Forty years ago this month, John Lennon began recording his "Imagine" album, which, in addition to the classic Utopian title plea for peace, includes a lesser-known, decidedly more cynical track demanding another elusive quantity: truth.
"Gimme Some Truth,” an under-appreciated gem, has been playing in our heads lately amid some recent examples of media manipulations that range from the mildly annoying to the greatly disturbing.
We're still not sure exactly where on the outrage meter to rank the goofy "debate" staged Thursday on Fox Business News' "Media Matters for America" featuring an actor impersonating President Obama. The gimmick, more cheesy than clever, pitted former New Mexico Gov. Gary Johnson against the "President" (actor Reggie Brown, who does a pretty good impression) on the stimulus and other issues.
While host John Stossel noted that Brown largely parroted words previously uttered by the President, it's not a debate when you don't get to answer back – especially with the in-house audience, as The Hollywood Reporter pointed out, hooting throughout.
Stossel’s stunt isn’t the end of the world, and neither, thankfully, is the new mock Time magazine cover proclaiming the impending apocalypse – “World Stands on the Brink” – complete with an image of Wall Street reduced to rubble. The cover is featured on a poster that can be found in GameShop stores as a promotion for a new video game.
It marks the first time the 88-year-old news magazine has authorized the iconic cover’s use in hawking a product, The New York Times reports. The paper also notes Time executives see the campaign as a way to appeal to young men – which is perhaps an even sadder statement than the dubious use of the Time brand.
Far more disturbing – and in a whole other league of heinous – is a recently revealed media hoax with potentially serious, long-term consequences. A popular blogger who posted as "A Gay Girl in Damascus," was unmasked as a heterosexual man from Georgia, USA. The blog, part of the Arab Spring uprisings that have employed the Internet as a tool of democracy, told of government abuses through the eyes of a Syrian-American lesbian. The blogger’s supposed kidnapping by Syrian government agents last week reportedly spurred a U.S. State Department investigation.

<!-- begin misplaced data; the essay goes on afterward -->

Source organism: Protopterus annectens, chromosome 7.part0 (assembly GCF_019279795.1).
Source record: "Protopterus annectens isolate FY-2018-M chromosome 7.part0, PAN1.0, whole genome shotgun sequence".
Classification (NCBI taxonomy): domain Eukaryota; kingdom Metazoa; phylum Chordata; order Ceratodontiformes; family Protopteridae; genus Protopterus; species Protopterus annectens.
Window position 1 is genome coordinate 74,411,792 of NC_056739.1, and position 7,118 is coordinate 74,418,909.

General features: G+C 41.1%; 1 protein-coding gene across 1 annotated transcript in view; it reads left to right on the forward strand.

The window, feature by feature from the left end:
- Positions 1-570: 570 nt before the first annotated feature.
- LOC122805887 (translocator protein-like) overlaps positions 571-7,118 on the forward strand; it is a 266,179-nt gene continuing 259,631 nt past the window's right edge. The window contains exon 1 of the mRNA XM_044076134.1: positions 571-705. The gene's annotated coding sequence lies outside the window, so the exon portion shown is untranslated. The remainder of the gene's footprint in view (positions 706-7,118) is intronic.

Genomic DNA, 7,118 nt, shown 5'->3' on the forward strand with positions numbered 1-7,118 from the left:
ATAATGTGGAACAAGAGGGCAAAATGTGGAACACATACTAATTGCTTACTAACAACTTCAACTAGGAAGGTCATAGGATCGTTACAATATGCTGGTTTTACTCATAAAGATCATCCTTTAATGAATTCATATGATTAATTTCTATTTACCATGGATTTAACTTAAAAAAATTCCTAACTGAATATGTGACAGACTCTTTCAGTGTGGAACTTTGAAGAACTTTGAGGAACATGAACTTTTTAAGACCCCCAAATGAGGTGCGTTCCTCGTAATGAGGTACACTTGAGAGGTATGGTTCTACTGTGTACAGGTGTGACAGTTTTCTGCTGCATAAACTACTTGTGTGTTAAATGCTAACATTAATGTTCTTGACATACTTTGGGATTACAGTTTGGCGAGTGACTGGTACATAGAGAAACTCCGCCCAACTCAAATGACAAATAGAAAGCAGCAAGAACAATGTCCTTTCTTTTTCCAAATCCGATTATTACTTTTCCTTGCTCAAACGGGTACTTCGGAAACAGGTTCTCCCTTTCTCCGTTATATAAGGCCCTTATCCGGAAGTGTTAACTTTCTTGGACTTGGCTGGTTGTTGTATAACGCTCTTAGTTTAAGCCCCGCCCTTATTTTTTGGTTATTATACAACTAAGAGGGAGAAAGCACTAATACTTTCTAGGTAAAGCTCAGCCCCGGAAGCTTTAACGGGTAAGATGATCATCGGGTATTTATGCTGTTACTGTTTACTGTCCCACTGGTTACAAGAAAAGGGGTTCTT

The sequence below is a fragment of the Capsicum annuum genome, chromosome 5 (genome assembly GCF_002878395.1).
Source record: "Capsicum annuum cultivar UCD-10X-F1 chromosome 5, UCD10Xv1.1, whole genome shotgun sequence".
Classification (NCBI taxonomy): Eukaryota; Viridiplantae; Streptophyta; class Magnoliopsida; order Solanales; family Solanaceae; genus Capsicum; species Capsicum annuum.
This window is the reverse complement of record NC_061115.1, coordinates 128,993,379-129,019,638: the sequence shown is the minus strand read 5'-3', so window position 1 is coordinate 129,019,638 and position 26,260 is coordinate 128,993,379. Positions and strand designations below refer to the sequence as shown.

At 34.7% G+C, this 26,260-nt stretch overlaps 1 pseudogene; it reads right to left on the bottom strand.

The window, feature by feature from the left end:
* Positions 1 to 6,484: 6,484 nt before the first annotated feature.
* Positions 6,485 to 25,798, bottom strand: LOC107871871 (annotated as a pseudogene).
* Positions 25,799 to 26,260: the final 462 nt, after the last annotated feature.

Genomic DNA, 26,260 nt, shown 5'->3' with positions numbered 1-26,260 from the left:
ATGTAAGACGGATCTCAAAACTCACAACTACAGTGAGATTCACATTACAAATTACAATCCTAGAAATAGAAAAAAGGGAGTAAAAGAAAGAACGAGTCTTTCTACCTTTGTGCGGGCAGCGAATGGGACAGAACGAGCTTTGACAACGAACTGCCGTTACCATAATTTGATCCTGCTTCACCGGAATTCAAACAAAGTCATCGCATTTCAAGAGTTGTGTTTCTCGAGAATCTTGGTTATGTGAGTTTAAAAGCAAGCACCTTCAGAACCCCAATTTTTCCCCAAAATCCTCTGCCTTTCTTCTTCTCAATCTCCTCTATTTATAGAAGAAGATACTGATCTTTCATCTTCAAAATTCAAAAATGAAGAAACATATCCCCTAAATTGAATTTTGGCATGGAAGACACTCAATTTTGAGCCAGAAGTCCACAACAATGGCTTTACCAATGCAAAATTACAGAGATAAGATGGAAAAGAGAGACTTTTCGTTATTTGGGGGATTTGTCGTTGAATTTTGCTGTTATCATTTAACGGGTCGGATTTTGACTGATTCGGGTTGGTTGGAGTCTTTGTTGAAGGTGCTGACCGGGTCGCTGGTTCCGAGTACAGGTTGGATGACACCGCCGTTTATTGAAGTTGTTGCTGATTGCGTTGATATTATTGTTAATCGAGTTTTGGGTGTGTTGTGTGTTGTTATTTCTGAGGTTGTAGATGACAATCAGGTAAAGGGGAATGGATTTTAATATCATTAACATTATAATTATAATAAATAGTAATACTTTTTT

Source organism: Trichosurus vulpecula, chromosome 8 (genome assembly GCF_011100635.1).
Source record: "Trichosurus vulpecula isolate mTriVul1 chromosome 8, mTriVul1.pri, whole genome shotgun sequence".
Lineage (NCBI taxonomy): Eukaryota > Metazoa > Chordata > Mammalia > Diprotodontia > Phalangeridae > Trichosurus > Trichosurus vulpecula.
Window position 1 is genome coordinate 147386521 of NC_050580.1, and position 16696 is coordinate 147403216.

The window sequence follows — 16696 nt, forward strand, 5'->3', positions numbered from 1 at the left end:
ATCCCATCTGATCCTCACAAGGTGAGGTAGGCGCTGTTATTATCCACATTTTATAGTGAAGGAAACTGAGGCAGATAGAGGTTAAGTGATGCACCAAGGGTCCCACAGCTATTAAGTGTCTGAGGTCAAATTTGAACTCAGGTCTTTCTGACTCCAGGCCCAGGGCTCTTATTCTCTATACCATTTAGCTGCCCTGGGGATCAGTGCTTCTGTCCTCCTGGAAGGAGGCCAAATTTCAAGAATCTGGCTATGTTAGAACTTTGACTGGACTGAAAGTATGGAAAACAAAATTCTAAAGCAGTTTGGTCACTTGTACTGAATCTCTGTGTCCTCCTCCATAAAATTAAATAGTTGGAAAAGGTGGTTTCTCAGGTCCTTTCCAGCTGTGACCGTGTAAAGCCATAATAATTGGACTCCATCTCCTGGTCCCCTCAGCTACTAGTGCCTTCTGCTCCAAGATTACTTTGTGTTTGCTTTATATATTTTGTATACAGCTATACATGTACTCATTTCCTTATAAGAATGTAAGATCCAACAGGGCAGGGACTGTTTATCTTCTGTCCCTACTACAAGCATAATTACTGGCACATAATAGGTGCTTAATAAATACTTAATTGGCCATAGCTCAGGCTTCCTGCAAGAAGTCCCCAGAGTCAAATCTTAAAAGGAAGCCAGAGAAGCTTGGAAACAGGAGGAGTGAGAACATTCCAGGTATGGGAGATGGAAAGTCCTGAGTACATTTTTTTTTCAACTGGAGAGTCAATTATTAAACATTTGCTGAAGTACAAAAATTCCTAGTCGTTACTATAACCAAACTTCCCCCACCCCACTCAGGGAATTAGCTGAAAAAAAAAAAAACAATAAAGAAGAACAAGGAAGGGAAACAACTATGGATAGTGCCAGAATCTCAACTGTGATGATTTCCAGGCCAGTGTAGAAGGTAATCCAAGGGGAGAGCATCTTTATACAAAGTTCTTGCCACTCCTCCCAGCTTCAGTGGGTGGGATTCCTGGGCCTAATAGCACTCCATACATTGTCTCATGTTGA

The real author contends he employed the fake persona to bring attention to human rights abuses. But now, true stories of horror, particularly those reported through social media, have a greater risk of being dismissed as fiction, as mere propaganda. There presumably are more than enough compelling, actual accounts not requiring a fictional filter – a device that ultimately sows new seeds of distrust on all ends.
That’s clearly an extreme example, especially when compared to the Fox and Time seemingly harmless attention-grabbers. But even those reflect a larger general erosion of trust a time when images and information are flying at us faster and from more sources than ever. With more ways to get messages out – and greater competition to be heard – literal truth threatens becomes a casualty.
Meanwhile, we recently stumbled onto another blog, called Free Syria Now, which posts videos about the turmoil in the Middle Eastern country, including news reports and often-graphic amateur footage culled from YouTube. A few weeks back, Free Syria Now took a break from the usual bleak reports, and posted a video of A Perfect Circle’s 2004 version of “Imagine.”
Forty years after Lennon stepped into the studio to record “Imagine,” and “Gimme Some Truth,” the sentiments of both ring louder than ever. Even if the times and circumstances have changed, the songs remain the same.
Hester is founding director of the award-winning, multi-media NYCity News Service at the City University of New York Graduate School of Journalism. He is the former City Editor of the New York Daily News, where he started as a reporter in 1992. Follow him on Twitter.